Christians of good heart and good faith sincerely disagree about whether or how biblical passages regarding homosexual behavior relate to the current debates. Exegesis is not solving the problem. What to do? One way is to seek help from a parallel situation in the Bible, like the one Israel faced following the exile. The question was how to reconstitute the nation. With its institutions shattered, how would Israel move forward?
Christians throughout the ages have proclaimed that “Jesus Christ is the same yesterday and today and forever” (Heb.13:8). The implicit teaching is that by being eternally the same, he is therefore divine: a Rock of Ages and, like the Father of Lights, beyond the shadow of changing. He is.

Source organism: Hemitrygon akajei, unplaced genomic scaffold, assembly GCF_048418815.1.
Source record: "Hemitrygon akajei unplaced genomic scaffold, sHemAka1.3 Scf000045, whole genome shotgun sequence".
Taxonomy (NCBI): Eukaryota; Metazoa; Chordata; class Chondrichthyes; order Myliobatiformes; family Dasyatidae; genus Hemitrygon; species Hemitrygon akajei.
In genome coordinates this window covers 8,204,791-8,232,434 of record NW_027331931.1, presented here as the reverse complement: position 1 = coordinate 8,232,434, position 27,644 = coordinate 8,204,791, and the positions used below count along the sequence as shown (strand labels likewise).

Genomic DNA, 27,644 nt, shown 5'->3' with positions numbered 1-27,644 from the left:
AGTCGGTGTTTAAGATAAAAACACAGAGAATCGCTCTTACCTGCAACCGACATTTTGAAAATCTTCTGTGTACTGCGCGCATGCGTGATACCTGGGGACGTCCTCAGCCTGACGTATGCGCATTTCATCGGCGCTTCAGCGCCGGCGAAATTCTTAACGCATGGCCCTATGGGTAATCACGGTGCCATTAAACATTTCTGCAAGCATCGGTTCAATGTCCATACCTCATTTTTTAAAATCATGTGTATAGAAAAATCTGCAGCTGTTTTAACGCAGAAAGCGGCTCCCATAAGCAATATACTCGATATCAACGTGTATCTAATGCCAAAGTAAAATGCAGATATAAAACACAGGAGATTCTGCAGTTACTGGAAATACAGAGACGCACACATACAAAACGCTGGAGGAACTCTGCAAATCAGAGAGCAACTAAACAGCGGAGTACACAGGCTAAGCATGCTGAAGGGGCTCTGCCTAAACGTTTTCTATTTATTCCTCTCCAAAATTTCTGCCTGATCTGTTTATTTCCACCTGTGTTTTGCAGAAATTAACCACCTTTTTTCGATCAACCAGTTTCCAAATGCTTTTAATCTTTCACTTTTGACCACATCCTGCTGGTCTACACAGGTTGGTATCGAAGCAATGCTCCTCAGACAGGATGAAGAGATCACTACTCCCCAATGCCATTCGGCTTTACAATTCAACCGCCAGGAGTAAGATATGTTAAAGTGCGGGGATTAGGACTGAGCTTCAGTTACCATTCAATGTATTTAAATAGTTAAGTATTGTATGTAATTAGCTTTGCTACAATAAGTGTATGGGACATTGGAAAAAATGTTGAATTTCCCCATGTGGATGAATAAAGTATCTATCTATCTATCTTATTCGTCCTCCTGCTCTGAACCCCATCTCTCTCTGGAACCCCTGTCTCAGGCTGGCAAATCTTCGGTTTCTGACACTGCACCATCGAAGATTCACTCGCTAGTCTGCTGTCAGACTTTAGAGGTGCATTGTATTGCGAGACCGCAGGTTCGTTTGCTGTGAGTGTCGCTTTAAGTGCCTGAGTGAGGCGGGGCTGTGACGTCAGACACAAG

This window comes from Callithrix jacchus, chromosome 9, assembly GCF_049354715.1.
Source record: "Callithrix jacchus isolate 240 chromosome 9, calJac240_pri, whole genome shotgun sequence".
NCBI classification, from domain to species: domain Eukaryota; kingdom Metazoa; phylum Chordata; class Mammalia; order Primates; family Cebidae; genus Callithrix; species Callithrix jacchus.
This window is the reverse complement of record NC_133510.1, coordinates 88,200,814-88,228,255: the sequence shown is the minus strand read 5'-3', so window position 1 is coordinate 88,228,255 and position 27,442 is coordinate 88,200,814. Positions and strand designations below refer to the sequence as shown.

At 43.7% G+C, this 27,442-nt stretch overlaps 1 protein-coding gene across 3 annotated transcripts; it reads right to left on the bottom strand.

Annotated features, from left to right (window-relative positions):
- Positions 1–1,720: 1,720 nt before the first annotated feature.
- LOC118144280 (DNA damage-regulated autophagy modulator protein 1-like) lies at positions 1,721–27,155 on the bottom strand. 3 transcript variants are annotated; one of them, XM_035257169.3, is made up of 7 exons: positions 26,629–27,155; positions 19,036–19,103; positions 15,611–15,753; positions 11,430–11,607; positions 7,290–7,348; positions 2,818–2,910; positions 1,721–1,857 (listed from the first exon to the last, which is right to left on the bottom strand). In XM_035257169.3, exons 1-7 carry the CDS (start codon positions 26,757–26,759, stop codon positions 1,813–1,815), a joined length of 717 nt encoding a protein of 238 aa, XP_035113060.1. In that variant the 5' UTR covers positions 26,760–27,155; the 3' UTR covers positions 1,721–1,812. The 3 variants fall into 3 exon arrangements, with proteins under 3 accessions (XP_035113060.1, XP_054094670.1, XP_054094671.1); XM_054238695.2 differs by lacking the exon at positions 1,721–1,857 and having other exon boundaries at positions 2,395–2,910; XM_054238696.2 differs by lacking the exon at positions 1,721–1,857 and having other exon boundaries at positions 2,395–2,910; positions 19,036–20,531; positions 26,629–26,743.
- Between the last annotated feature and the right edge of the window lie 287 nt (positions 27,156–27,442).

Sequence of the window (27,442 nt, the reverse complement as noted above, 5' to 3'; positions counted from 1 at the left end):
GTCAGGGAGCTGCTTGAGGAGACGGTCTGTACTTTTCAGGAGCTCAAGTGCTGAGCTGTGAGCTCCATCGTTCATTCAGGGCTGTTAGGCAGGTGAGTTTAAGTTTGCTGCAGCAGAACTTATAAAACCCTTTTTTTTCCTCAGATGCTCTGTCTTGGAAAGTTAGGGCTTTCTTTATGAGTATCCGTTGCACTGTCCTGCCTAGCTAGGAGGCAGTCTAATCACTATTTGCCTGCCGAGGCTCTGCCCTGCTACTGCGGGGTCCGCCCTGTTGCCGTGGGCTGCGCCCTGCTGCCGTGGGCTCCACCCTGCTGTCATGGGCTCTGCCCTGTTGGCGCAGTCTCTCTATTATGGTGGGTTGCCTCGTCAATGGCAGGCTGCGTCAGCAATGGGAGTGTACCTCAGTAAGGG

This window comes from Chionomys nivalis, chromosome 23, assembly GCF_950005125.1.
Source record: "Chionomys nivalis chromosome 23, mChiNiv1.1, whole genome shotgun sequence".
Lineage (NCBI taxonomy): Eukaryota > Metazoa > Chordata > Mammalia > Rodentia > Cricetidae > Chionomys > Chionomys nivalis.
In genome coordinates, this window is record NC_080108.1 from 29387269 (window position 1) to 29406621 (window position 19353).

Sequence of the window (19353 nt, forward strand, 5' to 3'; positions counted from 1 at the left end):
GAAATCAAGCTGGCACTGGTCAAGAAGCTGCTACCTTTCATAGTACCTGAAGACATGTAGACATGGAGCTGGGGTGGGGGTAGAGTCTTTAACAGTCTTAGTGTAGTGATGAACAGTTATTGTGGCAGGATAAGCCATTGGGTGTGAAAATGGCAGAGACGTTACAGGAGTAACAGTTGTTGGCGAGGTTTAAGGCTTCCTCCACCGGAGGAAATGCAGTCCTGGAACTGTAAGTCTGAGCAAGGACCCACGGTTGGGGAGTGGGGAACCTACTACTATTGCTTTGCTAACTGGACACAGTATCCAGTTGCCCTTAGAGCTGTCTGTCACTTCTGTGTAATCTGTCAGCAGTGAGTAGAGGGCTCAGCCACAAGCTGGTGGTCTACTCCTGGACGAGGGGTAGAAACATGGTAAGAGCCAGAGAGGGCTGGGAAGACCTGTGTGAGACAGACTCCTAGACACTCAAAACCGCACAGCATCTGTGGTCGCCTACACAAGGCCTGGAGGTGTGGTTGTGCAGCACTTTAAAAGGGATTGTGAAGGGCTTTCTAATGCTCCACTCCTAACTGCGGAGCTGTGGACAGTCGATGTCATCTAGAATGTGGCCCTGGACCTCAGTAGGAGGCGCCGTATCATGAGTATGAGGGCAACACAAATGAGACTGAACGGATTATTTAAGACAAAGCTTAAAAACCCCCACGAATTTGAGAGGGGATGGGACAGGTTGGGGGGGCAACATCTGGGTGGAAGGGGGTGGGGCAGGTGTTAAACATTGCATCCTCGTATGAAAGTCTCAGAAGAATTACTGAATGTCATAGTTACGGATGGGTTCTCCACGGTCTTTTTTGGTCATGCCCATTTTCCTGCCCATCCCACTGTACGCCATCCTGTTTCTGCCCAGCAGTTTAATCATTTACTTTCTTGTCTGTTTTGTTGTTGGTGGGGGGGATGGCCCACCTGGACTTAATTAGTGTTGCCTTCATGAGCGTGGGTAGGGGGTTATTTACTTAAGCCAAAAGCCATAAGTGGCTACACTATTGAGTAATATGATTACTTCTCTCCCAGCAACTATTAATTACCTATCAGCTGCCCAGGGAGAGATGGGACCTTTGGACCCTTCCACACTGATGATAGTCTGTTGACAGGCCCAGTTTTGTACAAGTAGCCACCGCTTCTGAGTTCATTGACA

At the heart of the salvation doctrine is the proclamation that our lives and our deaths are in God’s hand; we are loved of God not by our own merit but by God’s gracious initiative toward us. We need not spend our lives in good works in order to be saved but only in grateful response to being so loved.
Eternal punishment. Like it or not, it is a biblical concept, albeit a late-blooming one. In the Old Testament, the afterlife is rarely spoken of, and when it is, it is usually pictured as a shadowy, wraithlike existence.